In a recent report by Forrester Research, analyst Frank Gillett makes the case that HPC and grid computing are not generating broad interest and adoption in the enterprise. He comes to the conclusion that vendors should emphasize customer business solutions rather than technology themes. GRIDtoday editor Derrick Harris has already weighed in on the grid computing side of the story (see Why ‘Grid’ Doesn’t Sell). I offer my perspective here for the HPC case.
Forrester initiated global surveys of enterprise IT decision makers in 2007 to gauge their interest in using HPC and grid computing. From the results, Gillett concluded that “HPC garners more adoption and interest than grid, but not in a majority of firms.” This in itself is no big surprise; the broader enterprise market still dwarfs the HPC subset. And the fact that HPC does better than grid computing is a function of the former being better defined and more broadly established than the latter.
What was a bit surprising to me was how big that “minority” of interested HPC users actually was. Although it varied by region (43 percent in North America, 39 percent in Europe, and 50 percent in Asia/Pacific), overall nearly half of the people surveyed had some level of interest in the technology. Either they were currently using HPC; were planning to use it in the next twelve months; or were interested, but not currently planning to use it.
Of all those interested though, only about half were actually using or planning to use the technology. Gillett seems to be looking at this from the glass half-empty perspective, but if you’re a marketing weenie, you’re probably more interested in learning the whereabouts of those “interested” non-users. Maybe this just reflects the personality difference between analysts and marketers.
The more sobering aspect of Forrester’s results showed that, based on data collected in 2005 and 2006, adoption and interest is growing slowly, while awareness is growing rapidly. That also reflects the reality of the commercial HPC market. While IDC has seen steady, or even robust, growth for the last few years, I suspect a lot of that is from repeat customers who are scaling up their computing resources. Since HPC went mainstream, the real logjam in the customer base has been what the Council on Competitiveness has dubbed the “missing middle.” These are the potential HPC customers between entry-level and high-end users, who would benefit from modest-sized high performance systems if they knew how to apply the technology to their business.
Gillett’s prescription is to stop selling technology and start selling business solutions. HPC has a lot of street cred these days, but ultimately customers are interested in solving their problems, not learning your technology. The more mature HPC system vendors have figured this out and have built up in-house expertise in various industry segments (e.g., financial services, oil and gas, manufacturing, etc.) so they can speak the same language as their customers.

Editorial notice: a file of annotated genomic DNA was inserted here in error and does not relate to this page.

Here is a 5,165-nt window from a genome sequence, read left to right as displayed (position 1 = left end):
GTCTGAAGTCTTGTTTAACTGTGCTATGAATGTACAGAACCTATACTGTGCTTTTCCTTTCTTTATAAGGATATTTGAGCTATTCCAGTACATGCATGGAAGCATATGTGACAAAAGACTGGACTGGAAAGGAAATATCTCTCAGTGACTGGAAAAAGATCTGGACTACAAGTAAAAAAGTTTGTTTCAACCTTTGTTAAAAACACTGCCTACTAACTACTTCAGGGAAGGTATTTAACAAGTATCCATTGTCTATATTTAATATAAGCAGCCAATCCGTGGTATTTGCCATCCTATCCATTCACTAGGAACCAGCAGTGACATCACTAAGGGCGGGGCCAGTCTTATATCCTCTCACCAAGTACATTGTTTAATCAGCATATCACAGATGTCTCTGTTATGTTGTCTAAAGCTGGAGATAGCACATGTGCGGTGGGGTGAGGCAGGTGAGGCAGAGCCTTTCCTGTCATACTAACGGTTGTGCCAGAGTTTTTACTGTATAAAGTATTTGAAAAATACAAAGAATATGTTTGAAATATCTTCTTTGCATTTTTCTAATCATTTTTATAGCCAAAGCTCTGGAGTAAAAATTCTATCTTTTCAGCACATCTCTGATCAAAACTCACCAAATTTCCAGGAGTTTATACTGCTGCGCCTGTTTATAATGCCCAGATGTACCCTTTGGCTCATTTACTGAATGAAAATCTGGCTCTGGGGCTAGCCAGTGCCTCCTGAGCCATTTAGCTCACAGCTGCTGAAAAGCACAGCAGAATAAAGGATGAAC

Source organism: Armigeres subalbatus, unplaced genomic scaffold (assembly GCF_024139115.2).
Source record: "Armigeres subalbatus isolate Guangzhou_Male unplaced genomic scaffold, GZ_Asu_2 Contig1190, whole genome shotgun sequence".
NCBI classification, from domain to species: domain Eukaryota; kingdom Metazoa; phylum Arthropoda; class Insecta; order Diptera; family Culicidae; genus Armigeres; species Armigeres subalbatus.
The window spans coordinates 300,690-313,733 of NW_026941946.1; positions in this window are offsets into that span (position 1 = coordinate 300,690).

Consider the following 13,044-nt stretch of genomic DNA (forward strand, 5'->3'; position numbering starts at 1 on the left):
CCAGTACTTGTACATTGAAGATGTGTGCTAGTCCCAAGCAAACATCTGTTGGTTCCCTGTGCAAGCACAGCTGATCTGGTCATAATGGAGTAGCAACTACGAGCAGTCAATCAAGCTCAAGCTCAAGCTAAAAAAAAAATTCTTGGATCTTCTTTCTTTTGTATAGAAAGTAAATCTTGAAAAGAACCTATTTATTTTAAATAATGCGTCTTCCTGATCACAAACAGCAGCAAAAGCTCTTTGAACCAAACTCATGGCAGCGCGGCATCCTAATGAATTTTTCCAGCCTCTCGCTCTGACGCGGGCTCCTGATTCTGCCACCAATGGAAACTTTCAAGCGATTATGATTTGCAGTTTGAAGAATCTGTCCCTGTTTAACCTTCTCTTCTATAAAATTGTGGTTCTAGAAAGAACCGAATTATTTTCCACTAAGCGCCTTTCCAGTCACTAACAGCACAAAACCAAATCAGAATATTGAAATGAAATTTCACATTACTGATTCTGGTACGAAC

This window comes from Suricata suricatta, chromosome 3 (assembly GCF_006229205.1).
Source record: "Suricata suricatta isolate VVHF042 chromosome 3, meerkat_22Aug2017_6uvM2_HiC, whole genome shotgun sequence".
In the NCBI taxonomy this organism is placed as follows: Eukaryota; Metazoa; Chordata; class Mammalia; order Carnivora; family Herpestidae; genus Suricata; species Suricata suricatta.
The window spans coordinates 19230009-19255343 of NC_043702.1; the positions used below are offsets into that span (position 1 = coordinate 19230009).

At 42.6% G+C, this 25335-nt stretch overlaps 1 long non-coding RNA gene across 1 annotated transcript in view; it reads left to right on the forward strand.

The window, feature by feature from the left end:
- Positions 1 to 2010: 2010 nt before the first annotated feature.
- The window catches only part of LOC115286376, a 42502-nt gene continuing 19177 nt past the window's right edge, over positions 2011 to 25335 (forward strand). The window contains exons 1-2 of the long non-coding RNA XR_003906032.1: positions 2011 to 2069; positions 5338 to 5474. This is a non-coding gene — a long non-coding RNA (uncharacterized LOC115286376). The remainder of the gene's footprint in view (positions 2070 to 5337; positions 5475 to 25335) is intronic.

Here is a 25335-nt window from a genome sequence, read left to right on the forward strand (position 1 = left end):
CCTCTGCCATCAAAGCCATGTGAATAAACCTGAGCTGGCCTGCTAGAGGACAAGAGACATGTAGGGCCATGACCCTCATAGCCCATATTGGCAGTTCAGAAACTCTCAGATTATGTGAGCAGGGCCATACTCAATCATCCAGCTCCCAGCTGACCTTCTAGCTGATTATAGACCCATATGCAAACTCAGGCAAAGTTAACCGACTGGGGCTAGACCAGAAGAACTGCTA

This alludes to the final problems of selling HPC: the meaning of the term itself. Is it high performance computing, high productivity computing, high-end computing, supercomputing, scientific/technical computing, data-intensive computing, ultrascale computing etc? No one knows. And customers really don’t care about computing taxonomies anyway. The more nebulous the term is, the worse it is for the seller. This is why terms like “virtualization” and “SOA” are headed for the marketing graveyard.
There is one very large HPC customer segment where Gillett’s conclusions might not apply: government and academia. It’s not clear if Forrester only surveyed commercial IT enterprise people or included non-commercial ones as well. Government and academic IT decision makers are culturally different than their commercial counterparts. They tend to be more interested in the HPC technology for its own sake and have a more general appreciation of how to apply it.
For example, purchasing a computer for a government lab or university that ends up on the TOP500 list can raise the prospects for contracts, attract more top tier people, and generally elevate the standing of the organization. And since a lot of decision makers in this segment are very savvy about computing, they would tend to be more receptive to a technology story that they know how to connect to their application. Of course, for organizations like government labs and supercomputing centers, HPC use is already at 100 percent.
Despite the lack of broad interest in high performance computing that Gillett describes, the market does appear to be growing rapidly. In 2007, the HPC server market (as defined by IDC) continued to outpace the rest of the industry. In February, IDC estimated that HPC server sales grew 15.5 percent in last year, reaching a record $11.6 billion — this despite a slowdown in the US economy. Meanwhile server sales growth in the entire industry was a meager 3.4 percent. IDC estimates that since 2002 the HPC market has more than doubled.
Combining the results from Forrester and IDC, a more two-dimensional view of the market emerges. While HPC use might only be broadening slowly, it appears to be deepening more rapidly. It’s difficult to say this definitively, since no one is tracking HPC expenditures at the granularity of the organization. But it does make a certain amount of sense. Unlike a lot of enterprise applications, which can run on virtualized platforms, HPC applications tend to be insatiable when it comes to hardware resources. Investing in things like more compute nodes, more storage, or faster interconnects often yields better results for the bottom line. Anyway you look at it, that’s a pretty vendor-friendly market.
As always, comments about HPCwire are welcomed and encouraged. Write to me, Michael Feldman, at firstname.lastname@example.org.